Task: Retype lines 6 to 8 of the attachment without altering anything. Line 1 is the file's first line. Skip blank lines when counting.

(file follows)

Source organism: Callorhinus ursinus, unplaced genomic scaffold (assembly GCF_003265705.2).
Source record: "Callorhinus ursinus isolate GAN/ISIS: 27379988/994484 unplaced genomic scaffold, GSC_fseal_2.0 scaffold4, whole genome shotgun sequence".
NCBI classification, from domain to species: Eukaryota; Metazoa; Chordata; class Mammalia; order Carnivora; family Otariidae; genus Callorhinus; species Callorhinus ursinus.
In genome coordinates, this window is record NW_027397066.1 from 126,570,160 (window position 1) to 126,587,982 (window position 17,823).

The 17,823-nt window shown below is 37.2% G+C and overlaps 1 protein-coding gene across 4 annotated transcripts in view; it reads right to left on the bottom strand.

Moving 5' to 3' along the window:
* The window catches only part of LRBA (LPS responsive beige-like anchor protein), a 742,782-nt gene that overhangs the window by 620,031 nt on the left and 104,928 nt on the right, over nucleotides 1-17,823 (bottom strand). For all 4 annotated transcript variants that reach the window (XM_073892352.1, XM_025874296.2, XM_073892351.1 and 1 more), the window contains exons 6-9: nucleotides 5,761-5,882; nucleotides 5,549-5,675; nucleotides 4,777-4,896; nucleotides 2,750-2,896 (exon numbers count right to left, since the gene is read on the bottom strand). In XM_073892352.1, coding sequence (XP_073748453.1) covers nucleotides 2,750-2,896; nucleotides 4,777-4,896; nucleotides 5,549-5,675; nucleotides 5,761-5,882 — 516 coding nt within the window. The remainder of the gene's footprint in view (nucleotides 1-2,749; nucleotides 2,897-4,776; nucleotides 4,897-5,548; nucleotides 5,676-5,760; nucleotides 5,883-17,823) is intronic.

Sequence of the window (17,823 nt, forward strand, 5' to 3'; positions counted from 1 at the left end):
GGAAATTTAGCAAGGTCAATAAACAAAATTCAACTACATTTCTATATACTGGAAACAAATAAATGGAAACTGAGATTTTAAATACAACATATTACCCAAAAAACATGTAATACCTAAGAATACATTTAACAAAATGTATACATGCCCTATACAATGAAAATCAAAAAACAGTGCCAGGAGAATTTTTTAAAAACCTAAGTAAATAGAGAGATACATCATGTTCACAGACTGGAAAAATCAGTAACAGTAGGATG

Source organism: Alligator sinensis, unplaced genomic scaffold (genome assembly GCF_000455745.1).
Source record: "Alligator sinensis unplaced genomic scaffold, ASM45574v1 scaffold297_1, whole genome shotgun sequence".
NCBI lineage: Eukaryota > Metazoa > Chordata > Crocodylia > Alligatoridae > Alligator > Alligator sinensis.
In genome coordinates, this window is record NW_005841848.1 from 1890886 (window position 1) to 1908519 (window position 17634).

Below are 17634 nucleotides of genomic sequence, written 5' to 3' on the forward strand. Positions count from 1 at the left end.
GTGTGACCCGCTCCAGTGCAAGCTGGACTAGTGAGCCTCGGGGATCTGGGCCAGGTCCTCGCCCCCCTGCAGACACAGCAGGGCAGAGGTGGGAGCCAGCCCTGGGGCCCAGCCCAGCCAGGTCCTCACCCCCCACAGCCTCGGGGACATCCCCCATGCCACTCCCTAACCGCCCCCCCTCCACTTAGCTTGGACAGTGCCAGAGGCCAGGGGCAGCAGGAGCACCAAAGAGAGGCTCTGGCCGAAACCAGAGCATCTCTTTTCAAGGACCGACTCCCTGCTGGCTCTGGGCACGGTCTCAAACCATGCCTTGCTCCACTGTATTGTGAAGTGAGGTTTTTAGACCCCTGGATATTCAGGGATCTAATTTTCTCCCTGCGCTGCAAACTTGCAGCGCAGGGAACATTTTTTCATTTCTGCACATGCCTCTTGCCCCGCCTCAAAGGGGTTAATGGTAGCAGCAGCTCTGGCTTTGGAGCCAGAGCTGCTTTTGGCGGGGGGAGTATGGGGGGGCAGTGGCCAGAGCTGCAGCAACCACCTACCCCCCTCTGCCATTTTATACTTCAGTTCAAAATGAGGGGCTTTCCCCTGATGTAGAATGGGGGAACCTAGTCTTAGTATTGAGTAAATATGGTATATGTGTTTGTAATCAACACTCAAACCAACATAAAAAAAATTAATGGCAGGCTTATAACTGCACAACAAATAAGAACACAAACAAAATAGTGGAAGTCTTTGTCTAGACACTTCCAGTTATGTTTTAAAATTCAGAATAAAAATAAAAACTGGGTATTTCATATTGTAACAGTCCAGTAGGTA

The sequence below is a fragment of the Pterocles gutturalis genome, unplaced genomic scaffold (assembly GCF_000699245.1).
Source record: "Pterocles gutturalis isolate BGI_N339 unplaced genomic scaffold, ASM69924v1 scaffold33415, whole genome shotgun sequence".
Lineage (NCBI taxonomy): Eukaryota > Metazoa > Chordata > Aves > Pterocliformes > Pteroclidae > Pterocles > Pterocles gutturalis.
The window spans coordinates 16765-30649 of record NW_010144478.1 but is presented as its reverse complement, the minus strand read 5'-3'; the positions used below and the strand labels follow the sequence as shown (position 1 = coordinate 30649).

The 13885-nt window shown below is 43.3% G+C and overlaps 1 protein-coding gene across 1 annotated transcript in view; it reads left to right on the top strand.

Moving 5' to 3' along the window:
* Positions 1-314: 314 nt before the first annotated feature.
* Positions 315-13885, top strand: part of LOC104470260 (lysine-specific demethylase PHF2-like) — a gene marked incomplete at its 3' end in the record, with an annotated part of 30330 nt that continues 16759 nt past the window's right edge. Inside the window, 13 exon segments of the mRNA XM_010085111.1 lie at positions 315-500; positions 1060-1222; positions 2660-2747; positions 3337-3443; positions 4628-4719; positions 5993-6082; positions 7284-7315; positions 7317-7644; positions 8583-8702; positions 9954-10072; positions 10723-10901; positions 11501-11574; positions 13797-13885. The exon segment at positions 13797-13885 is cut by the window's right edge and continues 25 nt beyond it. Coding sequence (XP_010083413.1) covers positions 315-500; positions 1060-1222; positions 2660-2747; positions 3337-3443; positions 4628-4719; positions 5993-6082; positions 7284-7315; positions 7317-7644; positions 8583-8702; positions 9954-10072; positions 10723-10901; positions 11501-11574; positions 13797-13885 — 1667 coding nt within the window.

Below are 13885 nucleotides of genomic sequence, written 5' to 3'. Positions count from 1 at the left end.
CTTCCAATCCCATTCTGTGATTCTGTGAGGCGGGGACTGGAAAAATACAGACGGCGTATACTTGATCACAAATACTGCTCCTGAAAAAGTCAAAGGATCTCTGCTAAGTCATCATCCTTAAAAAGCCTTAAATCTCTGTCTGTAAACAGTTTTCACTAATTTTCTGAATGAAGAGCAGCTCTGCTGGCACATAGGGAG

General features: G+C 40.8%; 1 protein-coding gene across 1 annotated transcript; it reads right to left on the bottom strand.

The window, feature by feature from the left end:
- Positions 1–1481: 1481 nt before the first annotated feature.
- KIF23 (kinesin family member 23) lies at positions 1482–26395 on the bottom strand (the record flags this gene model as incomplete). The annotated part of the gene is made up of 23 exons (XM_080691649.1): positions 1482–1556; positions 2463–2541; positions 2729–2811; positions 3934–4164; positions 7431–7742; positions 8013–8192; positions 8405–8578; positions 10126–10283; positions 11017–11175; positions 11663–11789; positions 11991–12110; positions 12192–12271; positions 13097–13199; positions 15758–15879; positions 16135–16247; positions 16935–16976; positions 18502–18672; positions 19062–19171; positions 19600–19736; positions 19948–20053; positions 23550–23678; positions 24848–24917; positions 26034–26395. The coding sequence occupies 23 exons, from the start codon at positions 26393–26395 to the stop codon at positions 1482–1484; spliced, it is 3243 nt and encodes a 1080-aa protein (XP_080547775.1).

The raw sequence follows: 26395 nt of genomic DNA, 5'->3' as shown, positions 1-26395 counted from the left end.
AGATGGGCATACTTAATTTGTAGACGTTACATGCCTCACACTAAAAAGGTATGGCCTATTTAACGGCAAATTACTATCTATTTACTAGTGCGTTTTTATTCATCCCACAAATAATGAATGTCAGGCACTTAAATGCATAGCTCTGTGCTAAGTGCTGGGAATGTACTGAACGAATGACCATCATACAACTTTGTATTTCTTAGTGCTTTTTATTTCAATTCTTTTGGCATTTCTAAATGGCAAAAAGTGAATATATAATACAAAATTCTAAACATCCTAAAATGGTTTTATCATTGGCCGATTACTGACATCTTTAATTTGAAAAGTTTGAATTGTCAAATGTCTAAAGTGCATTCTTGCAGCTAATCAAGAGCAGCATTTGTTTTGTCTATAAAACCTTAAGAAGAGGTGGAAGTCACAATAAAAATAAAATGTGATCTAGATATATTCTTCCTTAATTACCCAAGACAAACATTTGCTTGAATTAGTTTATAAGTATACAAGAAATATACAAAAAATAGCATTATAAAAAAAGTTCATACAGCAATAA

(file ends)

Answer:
Moving 5' to 3' along the window:
* The window catches only part of LRBA (LPS responsive beige-like anchor protein), a 742,782-nt gene that overhangs the window by 620,031 nt on the left and 104,928 nt on the right, over nucleotides 1-17,823 (bottom strand). For all 4 annotated transcript variants that reach the window (XM_073892352.1, XM_025874296.2, XM_073892351.1 and 1 more), the window contains exons 6-9: nucleotides 5,761-5,882; nucleotides 5,549-5,675; nucleotides 4,777-4,896; nucleotides 2,750-2,896 (exon numbers count right to left, since the gene is read on the bottom strand). In XM_073892352.1, coding sequence (XP_073748453.1) covers nucleotides 2,750-2,896; nucleotides 4,777-4,896; nucleotides 5,549-5,675; nucleotides 5,761-5,882 — 516 coding nt within the window. The remainder of the gene's footprint in view (nucleotides 1-2,749; nucleotides 2,897-4,776; nucleotides 4,897-5,548; nucleotides 5,676-5,760; nucleotides 5,883-17,823) is intronic.

Sequence of the window (17,823 nt, forward strand, 5' to 3'; positions counted from 1 at the left end):